That was much more challenging. We raised the money in Autumn 2004 and launched the business in March 2005 to a reasonable amount of PR noise. We got written about nicely as a disruptive new idea but to a deafening silence in terms of customer adoption. We had been guilty of the sin of over-optimism as most entrepreneurs are and take-up of the business was very slow. We were asking people to trust us, a startup in London, with their money, to let us lend on their behalf to complete strangers. We were asking for them to then expect to one get their money back and two get a good return on it. It seems obvious now but it was tough sell back then.
What was the business like at that stage?
We initially stocked the platform up with money from friends and family, begging and borrowing form everyone we knew. That meant we had stock of money to sell. However we underestimated the challenge of cutting through the noise of the financial services industry. We naively thought that if you have the best value and best serviced loan in the market on the internet, people will find it. Actually financial services businesses, particularly pre-crisis, spent a huge amount of money marketing their products so it was hard to find borrowers.
That meant the first wave of lenders wasn’t very happy – we’d persuaded them to part with their money and then didn’t lend it out. When we eventually sold out that first wave of our customers’ money to our borrowers, it was not replaced. Then the challenge became, ‘how do we get new lenders to believe this proposition and trust us with their money?’.
We existed in this state of living hand to mouth with low levels of adoption for the first two or three years.
Were you convinced the idea was going to work or were there doubts?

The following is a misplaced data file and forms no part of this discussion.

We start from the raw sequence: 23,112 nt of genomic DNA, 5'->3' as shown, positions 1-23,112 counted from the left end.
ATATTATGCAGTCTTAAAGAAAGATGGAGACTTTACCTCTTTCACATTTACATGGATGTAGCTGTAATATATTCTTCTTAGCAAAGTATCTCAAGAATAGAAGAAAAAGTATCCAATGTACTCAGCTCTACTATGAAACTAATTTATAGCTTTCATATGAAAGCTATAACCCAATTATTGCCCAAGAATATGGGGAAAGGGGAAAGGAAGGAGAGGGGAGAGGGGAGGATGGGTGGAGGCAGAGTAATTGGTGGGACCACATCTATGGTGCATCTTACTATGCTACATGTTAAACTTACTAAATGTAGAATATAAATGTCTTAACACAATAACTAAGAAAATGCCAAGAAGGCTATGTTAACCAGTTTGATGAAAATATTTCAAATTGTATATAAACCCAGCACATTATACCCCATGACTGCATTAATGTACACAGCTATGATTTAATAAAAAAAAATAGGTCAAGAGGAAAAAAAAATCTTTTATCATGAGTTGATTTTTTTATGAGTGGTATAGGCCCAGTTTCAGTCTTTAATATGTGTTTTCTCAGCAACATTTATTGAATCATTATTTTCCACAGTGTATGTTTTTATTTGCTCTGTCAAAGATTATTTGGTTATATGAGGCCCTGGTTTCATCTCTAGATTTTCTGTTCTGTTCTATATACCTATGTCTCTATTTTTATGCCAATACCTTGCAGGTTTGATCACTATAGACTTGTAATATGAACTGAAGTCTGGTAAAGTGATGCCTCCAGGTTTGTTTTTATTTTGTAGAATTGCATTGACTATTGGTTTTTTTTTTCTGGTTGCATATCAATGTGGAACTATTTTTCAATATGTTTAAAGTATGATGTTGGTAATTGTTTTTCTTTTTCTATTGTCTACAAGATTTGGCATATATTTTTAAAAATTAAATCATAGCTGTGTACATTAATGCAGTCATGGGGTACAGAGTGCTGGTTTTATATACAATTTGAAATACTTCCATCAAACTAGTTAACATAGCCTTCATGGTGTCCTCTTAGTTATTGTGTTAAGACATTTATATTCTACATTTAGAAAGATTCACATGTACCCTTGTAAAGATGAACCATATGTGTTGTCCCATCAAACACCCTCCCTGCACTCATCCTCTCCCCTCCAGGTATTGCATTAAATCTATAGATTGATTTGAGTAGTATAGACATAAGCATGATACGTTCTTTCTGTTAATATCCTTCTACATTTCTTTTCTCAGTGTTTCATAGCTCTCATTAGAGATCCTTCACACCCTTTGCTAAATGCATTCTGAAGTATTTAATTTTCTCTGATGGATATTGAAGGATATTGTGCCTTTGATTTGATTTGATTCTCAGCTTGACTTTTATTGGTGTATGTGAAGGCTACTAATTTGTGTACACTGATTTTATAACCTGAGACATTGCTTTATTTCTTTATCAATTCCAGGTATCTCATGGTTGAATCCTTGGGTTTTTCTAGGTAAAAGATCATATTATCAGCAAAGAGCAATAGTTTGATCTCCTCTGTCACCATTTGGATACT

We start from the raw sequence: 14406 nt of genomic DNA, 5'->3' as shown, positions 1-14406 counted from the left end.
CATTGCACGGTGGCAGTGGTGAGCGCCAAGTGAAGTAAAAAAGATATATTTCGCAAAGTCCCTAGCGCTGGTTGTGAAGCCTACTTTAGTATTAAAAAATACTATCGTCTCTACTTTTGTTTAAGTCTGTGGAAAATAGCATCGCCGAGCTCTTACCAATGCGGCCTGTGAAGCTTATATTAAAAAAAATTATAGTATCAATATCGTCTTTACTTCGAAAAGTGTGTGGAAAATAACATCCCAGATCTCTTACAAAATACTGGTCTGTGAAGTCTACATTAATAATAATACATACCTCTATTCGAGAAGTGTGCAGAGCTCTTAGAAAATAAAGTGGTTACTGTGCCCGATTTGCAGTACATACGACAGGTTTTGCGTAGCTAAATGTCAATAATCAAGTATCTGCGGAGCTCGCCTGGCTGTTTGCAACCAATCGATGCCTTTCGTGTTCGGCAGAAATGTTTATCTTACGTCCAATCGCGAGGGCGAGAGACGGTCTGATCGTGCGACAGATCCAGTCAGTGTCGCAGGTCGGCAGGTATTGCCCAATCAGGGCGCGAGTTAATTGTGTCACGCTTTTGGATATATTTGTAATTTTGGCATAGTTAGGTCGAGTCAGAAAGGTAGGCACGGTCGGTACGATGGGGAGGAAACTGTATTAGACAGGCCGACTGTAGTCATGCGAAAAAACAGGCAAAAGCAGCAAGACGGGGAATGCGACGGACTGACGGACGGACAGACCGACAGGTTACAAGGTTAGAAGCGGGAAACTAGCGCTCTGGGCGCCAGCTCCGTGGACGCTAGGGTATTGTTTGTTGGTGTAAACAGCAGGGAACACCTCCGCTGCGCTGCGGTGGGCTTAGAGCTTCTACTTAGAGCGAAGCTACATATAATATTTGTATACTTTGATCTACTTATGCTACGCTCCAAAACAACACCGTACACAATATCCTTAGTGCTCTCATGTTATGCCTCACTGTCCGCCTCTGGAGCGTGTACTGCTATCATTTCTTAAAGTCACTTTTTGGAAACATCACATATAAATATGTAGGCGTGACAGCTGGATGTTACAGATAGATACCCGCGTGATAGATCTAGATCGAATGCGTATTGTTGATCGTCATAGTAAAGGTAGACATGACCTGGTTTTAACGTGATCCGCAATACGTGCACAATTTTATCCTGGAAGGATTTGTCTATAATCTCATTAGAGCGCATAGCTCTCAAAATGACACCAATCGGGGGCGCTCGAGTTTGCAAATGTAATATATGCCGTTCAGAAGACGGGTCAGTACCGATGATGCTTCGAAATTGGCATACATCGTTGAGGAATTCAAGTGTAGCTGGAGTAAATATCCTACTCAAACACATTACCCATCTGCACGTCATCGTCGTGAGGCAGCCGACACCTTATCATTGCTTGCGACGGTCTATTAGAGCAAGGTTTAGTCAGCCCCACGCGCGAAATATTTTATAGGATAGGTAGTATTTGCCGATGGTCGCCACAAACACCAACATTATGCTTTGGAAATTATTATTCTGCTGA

We were optimistic entrepreneurs and I consider myself an optimistic entrepreneur, but there were periods of doubt. 2006 was a particularly dark year – one year after launch. We were getting nowhere in the UK and we weren’t new anymore so therefore not an interesting story. We’d raised more money to launch the business in the US but couldn’t find any lawyers that could tell us whether what we were doing in the UK was legal in the US. Then to cap it all in the summer of that year our founding CEO Richard Duvall suddenly became unwell and very quickly died of pancreatic cancer – so the business was not in a happy place at all. A lot of us were looking at ourselves and asking what we’d got into.
In some ways I was slightly an outsider in the team as I had been brought in by a mate to help him do a job raising money and had then stayed having been successful in that because I thought it was a great bunch of people and a great idea. But it wasn’t my idea and I was probably less bought into it than others at that point. As a process of us all having to confront where we found ourselves and the scale of the business as it was then, I was deemed the natural person to run it as I had more of an entrepreneurial or small business background than others in the funding team and therefore I began to feel more invested as it felt more my own.
When did the business start to gain real momentum?